One of the facets of my personality that has (by turns) both enhanced my life and detracted from it is: I’m not big on conflict. I don’t actively seek it out. I enjoy life much more when there is peace and harmony and cheery smiles and hearts and flowers and chirping birds. Rainbows too, where possible. There have been moments where it was important for me to communicate my disappointment with, or disapproval of, someone or something, and I went and did so. Occasionally I’ve done so successfully; but I’ve generally hated it. I am not adept at utilizing the written or verbal equivalent of – as my colleague Jamie Weaver once put it – “the state bird of New Jersey”.

(It probably has not helped that in the moments where the internal swizzle stick has snapped and I have finally spouted off in person about something, I have often received a response along the lines of “–hey, easy, man! No need to get so worked up!” … No no – you have no idea – this worked up moment took a hell of a lot of work. And it was relatively articulate. Can you allow a shy retiring type to ‘ssplode, just once in a great while?)

So, if I can avoid it, I try to write in such a way that at the end of the piece, people will (I hope) be encouraged to smile, or laugh, or think, etc. And maybe to return and read the next thing I post.

Now, I have written passionately about a number of hot-button issues, amongst them musical performance, teaching philosophy, famous persons’ unwise decisions, and my alma mater. And on occasion, I have written passionately from my left-leaning political perspective, and have subsequently heard from friends who don’t approach politics and policy from that same angle. They’ve been polite but firm. But polite. And I have taken those responses and chosen to remember them when I next write about that subject area – I haven’t been deterred from expressing my opinions, but I have tried to write in a way that will encourage more mature debate than it will invite flame wars.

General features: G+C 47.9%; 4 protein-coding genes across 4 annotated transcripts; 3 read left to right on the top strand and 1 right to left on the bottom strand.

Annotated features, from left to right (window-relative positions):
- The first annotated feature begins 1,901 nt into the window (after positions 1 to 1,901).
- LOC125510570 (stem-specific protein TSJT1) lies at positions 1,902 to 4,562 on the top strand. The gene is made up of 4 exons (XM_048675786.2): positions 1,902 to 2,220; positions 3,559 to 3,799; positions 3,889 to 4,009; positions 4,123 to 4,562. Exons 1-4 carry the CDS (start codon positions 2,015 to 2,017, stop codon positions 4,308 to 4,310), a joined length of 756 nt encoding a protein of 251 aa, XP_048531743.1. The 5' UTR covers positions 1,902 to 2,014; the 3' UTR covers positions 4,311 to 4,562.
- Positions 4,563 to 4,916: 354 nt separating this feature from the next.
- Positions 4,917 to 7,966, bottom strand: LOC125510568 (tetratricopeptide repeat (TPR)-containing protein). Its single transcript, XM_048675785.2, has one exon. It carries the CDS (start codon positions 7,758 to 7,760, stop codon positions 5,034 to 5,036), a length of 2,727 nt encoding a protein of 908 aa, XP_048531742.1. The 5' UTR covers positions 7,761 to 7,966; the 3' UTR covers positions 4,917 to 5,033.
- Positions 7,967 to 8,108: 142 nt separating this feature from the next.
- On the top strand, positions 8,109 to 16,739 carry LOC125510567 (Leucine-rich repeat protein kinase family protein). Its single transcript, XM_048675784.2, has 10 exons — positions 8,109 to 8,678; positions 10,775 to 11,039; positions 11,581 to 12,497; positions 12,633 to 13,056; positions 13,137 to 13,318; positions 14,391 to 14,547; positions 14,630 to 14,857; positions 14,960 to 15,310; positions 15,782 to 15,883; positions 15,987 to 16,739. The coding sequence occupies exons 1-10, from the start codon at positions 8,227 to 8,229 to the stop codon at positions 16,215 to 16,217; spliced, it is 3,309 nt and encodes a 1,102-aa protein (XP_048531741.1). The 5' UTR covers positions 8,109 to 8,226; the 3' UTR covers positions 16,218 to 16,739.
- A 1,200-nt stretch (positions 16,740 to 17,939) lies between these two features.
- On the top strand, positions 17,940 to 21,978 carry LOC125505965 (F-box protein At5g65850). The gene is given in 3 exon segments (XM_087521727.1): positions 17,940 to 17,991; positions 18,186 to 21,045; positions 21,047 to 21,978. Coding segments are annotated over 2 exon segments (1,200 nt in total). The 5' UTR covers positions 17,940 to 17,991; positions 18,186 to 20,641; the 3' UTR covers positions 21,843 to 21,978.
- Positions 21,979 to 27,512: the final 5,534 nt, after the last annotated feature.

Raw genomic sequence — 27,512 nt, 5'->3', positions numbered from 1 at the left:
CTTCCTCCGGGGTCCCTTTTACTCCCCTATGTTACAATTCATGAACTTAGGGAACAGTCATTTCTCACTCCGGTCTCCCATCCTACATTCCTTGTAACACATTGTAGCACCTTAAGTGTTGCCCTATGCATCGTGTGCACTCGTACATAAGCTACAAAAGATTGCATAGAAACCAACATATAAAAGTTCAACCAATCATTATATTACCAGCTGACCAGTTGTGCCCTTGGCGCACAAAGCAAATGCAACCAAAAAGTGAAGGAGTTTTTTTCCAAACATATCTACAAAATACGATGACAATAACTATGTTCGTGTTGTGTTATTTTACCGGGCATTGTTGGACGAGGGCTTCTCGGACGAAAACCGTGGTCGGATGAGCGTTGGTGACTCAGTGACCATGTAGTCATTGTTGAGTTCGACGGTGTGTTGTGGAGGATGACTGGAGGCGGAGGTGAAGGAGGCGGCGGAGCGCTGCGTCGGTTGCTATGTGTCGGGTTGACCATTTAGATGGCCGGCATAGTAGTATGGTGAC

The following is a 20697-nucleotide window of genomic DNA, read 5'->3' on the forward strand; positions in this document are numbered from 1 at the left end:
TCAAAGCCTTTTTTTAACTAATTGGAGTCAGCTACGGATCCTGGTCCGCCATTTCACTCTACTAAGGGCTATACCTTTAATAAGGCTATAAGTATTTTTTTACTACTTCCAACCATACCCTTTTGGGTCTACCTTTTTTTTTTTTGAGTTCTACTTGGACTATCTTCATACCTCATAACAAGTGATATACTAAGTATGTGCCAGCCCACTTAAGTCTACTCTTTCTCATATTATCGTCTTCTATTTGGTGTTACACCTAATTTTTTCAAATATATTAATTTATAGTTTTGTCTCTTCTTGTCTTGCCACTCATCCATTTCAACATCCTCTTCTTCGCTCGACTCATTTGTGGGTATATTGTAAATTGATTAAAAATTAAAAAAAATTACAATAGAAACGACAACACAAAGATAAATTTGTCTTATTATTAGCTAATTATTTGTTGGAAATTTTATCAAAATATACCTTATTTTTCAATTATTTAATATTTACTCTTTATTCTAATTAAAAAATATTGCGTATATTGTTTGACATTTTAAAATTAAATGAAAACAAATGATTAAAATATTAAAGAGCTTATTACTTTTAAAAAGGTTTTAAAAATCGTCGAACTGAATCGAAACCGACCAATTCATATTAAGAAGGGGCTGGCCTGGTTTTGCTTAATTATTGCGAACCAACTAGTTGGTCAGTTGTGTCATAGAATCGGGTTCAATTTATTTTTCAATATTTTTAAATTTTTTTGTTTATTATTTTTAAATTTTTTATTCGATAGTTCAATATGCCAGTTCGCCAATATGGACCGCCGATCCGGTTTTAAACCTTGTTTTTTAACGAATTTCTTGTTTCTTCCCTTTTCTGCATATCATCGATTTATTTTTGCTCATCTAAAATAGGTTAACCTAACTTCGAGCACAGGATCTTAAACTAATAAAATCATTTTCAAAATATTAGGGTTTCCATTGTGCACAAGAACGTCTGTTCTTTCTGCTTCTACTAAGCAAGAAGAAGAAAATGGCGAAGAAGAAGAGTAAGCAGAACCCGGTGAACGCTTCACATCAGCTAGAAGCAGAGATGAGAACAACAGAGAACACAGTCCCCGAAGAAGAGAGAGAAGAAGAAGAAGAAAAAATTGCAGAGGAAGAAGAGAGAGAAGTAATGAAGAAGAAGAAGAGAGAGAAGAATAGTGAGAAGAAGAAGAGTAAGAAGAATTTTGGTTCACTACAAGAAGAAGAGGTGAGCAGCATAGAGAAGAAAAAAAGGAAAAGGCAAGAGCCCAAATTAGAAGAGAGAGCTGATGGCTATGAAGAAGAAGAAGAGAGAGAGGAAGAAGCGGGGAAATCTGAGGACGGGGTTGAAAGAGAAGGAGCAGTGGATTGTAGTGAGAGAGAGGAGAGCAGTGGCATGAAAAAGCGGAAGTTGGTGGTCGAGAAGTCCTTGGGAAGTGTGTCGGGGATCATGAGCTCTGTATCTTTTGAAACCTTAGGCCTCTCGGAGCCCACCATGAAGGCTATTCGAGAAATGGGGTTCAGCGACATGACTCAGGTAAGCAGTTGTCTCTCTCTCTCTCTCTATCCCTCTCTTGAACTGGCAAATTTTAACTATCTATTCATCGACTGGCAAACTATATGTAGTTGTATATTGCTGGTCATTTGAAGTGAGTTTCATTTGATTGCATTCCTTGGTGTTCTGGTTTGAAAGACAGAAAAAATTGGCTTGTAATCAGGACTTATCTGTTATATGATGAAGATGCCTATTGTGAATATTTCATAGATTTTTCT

A lot of the people who officially Follow this blog happen to be friends and/or colleagues whom I have known for months or years or decades. I think I know them well enough to know that if they pick up metaphorical pitchforks or torches in response to a thought of mine, they’ll do it in such a way that we’ll still be fast friends afterward. My brush with the Singing Sensation Society made me a touch gun-shy for a few weeks, I’ll certainly agree … but my actual friends’ responses to their responses (“O, the beating I have taken”, went my Facebook status post that week) helped me remember an important thing: as long as I can go back and read my own stuff and come away from it still comfortable that I’ve written respectfully, honorably, and honestly … that’s all I can do, and it’ll be okay in the end.

Without my name on the top of the page, I could spout off very differently. If I were writing as Anonymous, I could conceivably throw out opinions about my workplace, my church gig, my interests, my acquaintances, in a much more swashbuckling way. I could probably be a lot snarkier; arguably a lot funnier; and in some cases, I could say negative (and, it should be noted, also positive) things about people … and all of it could be shared with the world much more freely and less diplomatically than I can now.

But honestly, with this blog being as not-anonymous as it is … I have to take responsibility for it. I’m forced to think, and re-think, and craft my material. And on the rare occasions when I actually get it right … I do get to take credit for it – by name.

On balance, I can be happier about that.

 

Onward, to Year Four.

 

P.S. As in a previous post, extra bonus points for anyone who identifies the source I used for the title of this post.  Use of The Google is frowned upon. 🙂

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September 1, 2013 - Posted by | blogging, friends, Internet, social media, writing | , , , , , , , , , , , ,

1 Comment »

  1. Happy birthday, Rob’s Blog!
    A) I applaud your temerity in using your actual name.
    B) I write this as a vocal music educator with a masters degree and two decades’ experience: the adults in charge of that vocalist are completely out of hand and are subjecting a child to techniques that are entirely inappropriate – without question – for a developing adolescent voice. They are destroying her voice; she will disappear in a little while and some will wonder why. I will not: she will have been ruined by the adults who claim to support her.
    C) When in doubt about comments made about your opinions: http://www.youtube.com/watch?v=7IJyRAUxtAQ

    Comment by Craig | September 2, 2013 | Reply